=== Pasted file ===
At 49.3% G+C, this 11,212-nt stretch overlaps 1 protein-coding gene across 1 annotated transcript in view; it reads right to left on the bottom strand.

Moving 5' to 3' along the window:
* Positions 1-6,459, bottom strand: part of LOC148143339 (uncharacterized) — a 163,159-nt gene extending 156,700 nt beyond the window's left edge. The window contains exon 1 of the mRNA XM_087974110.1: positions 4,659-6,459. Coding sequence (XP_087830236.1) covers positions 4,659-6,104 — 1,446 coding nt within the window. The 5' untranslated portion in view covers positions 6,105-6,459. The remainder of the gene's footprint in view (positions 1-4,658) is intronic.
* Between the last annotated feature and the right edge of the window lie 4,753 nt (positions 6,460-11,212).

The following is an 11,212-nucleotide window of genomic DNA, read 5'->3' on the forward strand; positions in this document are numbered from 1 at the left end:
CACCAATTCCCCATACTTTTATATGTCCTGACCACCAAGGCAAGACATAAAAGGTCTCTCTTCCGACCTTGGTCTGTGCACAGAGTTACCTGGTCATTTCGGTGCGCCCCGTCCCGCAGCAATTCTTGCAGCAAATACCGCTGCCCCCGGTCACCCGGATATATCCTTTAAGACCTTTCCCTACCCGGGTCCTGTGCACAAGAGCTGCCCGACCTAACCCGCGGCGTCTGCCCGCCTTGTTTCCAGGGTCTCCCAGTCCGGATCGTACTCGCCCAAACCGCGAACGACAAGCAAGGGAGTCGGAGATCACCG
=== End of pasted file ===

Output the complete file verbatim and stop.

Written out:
At 49.3% G+C, this 11,212-nt stretch overlaps 1 protein-coding gene across 1 annotated transcript in view; it reads right to left on the bottom strand.

Moving 5' to 3' along the window:
* Positions 1-6,459, bottom strand: part of LOC148143339 (uncharacterized) — a 163,159-nt gene extending 156,700 nt beyond the window's left edge. The window contains exon 1 of the mRNA XM_087974110.1: positions 4,659-6,459. Coding sequence (XP_087830236.1) covers positions 4,659-6,104 — 1,446 coding nt within the window. The 5' untranslated portion in view covers positions 6,105-6,459. The remainder of the gene's footprint in view (positions 1-4,658) is intronic.
* Between the last annotated feature and the right edge of the window lie 4,753 nt (positions 6,460-11,212).

The following is an 11,212-nucleotide window of genomic DNA, read 5'->3' on the forward strand; positions in this document are numbered from 1 at the left end:
CACCAATTCCCCATACTTTTATATGTCCTGACCACCAAGGCAAGACATAAAAGGTCTCTCTTCCGACCTTGGTCTGTGCACAGAGTTACCTGGTCATTTCGGTGCGCCCCGTCCCGCAGCAATTCTTGCAGCAAATACCGCTGCCCCCGGTCACCCGGATATATCCTTTAAGACCTTTCCCTACCCGGGTCCTGTGCACAAGAGCTGCCCGACCTAACCCGCGGCGTCTGCCCGCCTTGTTTCCAGGGTCTCCCAGTCCGGATCGTACTCGCCCAAACCGCGAACGACAAGCAAGGGAGTCGGAGATCACCG